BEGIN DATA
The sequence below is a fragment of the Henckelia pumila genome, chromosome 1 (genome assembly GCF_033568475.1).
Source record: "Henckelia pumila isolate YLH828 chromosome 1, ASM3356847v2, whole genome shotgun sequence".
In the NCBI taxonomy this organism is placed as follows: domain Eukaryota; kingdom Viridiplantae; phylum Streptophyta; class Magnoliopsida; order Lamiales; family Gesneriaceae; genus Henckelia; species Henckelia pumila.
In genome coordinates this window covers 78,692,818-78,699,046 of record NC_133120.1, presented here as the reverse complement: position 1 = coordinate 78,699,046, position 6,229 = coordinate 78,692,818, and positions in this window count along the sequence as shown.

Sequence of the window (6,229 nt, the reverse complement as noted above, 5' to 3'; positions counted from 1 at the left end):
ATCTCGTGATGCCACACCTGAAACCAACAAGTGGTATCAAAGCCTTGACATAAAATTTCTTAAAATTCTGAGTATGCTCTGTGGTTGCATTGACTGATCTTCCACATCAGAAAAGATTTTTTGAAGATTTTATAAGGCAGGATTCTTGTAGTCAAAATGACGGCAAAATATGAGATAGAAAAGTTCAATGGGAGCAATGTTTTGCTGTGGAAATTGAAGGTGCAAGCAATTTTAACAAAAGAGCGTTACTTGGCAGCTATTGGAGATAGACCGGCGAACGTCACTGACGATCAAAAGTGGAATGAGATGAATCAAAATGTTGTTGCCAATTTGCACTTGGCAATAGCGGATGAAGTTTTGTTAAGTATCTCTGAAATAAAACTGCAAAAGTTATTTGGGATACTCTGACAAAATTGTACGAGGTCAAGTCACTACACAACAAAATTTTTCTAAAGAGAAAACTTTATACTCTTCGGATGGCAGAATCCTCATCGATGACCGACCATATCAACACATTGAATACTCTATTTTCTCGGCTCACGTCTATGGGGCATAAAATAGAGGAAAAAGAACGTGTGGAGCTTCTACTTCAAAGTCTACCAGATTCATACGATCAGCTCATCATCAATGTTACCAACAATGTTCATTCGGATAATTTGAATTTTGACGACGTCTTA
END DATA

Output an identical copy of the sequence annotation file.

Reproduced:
The sequence below is a fragment of the Henckelia pumila genome, chromosome 1 (genome assembly GCF_033568475.1).
Source record: "Henckelia pumila isolate YLH828 chromosome 1, ASM3356847v2, whole genome shotgun sequence".
In the NCBI taxonomy this organism is placed as follows: domain Eukaryota; kingdom Viridiplantae; phylum Streptophyta; class Magnoliopsida; order Lamiales; family Gesneriaceae; genus Henckelia; species Henckelia pumila.
In genome coordinates this window covers 78,692,818-78,699,046 of record NC_133120.1, presented here as the reverse complement: position 1 = coordinate 78,699,046, position 6,229 = coordinate 78,692,818, and positions in this window count along the sequence as shown.

Sequence of the window (6,229 nt, the reverse complement as noted above, 5' to 3'; positions counted from 1 at the left end):
ATCTCGTGATGCCACACCTGAAACCAACAAGTGGTATCAAAGCCTTGACATAAAATTTCTTAAAATTCTGAGTATGCTCTGTGGTTGCATTGACTGATCTTCCACATCAGAAAAGATTTTTTGAAGATTTTATAAGGCAGGATTCTTGTAGTCAAAATGACGGCAAAATATGAGATAGAAAAGTTCAATGGGAGCAATGTTTTGCTGTGGAAATTGAAGGTGCAAGCAATTTTAACAAAAGAGCGTTACTTGGCAGCTATTGGAGATAGACCGGCGAACGTCACTGACGATCAAAAGTGGAATGAGATGAATCAAAATGTTGTTGCCAATTTGCACTTGGCAATAGCGGATGAAGTTTTGTTAAGTATCTCTGAAATAAAACTGCAAAAGTTATTTGGGATACTCTGACAAAATTGTACGAGGTCAAGTCACTACACAACAAAATTTTTCTAAAGAGAAAACTTTATACTCTTCGGATGGCAGAATCCTCATCGATGACCGACCATATCAACACATTGAATACTCTATTTTCTCGGCTCACGTCTATGGGGCATAAAATAGAGGAAAAAGAACGTGTGGAGCTTCTACTTCAAAGTCTACCAGATTCATACGATCAGCTCATCATCAATGTTACCAACAATGTTCATTCGGATAATTTGAATTTTGACGACGTCTTA